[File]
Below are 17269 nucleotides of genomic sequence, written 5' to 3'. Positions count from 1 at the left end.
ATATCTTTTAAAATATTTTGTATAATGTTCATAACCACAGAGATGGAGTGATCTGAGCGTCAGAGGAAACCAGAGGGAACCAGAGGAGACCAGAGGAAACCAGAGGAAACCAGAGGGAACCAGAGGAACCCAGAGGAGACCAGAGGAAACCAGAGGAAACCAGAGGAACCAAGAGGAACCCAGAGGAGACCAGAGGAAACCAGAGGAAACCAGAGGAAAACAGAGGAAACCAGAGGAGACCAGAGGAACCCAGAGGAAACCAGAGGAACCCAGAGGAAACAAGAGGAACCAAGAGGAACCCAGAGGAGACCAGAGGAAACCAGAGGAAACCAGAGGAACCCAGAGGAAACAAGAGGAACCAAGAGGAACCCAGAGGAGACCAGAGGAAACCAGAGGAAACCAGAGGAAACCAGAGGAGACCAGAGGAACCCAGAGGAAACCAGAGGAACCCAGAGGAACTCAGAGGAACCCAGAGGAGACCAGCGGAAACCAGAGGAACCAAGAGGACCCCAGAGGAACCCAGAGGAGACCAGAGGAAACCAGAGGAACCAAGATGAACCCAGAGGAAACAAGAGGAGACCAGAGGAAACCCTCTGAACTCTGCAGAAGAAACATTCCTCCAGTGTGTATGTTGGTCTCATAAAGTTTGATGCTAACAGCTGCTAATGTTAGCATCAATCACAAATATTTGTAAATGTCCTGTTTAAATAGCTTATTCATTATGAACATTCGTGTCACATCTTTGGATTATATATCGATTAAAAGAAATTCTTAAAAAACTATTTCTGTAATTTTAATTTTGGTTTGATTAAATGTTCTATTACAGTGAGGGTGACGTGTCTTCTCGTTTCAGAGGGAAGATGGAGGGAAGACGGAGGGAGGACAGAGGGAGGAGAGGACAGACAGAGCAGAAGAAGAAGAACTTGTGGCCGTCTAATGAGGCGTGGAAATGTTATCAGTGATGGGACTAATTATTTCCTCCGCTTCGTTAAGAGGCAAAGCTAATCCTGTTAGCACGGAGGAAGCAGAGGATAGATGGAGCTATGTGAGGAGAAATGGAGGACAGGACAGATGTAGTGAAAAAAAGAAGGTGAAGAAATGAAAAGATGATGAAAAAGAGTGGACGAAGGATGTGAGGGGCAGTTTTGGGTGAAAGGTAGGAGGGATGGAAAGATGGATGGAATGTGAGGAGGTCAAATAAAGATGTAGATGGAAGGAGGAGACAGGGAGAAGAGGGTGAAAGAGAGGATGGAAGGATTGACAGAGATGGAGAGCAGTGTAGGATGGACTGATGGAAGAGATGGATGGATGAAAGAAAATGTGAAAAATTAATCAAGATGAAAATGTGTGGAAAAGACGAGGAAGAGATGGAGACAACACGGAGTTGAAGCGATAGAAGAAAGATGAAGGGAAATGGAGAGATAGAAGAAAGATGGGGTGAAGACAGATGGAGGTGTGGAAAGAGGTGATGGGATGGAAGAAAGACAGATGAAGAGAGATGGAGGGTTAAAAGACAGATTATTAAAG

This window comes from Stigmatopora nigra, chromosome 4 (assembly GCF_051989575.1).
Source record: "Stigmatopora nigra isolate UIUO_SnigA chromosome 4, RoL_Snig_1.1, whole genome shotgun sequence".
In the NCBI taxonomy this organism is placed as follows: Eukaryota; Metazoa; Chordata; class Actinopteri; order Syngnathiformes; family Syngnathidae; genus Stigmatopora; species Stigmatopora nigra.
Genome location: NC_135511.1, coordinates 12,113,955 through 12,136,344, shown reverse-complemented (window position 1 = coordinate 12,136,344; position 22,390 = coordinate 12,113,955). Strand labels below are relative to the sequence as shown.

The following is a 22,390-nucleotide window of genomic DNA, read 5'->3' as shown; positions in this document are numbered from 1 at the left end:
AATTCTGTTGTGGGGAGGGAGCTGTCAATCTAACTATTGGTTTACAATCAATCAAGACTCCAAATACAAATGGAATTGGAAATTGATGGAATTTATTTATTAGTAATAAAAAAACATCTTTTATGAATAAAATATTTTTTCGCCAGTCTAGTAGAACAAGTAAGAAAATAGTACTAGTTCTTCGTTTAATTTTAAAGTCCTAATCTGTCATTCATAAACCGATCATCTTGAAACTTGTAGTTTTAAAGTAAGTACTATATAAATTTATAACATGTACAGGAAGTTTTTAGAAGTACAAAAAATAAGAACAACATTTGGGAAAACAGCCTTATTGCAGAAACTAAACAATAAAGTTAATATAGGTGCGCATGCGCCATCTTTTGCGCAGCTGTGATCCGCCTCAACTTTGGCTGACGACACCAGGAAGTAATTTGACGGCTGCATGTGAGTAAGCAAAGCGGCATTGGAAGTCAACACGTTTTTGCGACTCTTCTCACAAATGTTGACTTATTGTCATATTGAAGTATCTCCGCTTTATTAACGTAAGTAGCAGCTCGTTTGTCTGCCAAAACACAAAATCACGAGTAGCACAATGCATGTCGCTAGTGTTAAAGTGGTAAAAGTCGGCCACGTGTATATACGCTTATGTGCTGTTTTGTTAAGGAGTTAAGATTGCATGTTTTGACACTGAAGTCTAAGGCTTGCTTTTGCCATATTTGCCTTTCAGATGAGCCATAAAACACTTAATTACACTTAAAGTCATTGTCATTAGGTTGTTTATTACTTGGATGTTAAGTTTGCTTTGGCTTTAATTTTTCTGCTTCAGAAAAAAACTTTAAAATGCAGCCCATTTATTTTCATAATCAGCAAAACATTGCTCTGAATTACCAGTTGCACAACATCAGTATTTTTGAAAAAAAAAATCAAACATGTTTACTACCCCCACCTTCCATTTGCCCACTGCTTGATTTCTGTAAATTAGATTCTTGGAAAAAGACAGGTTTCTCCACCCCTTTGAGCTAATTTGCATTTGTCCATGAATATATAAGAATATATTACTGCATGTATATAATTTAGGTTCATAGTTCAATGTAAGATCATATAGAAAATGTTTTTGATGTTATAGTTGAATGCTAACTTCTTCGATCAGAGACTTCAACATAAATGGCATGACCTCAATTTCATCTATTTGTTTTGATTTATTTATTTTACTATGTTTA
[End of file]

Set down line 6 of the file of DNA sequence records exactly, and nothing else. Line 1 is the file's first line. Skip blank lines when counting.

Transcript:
Genome location: NC_135511.1, coordinates 12,113,955 through 12,136,344, shown reverse-complemented (window position 1 = coordinate 12,136,344; position 22,390 = coordinate 12,113,955). Strand labels below are relative to the sequence as shown.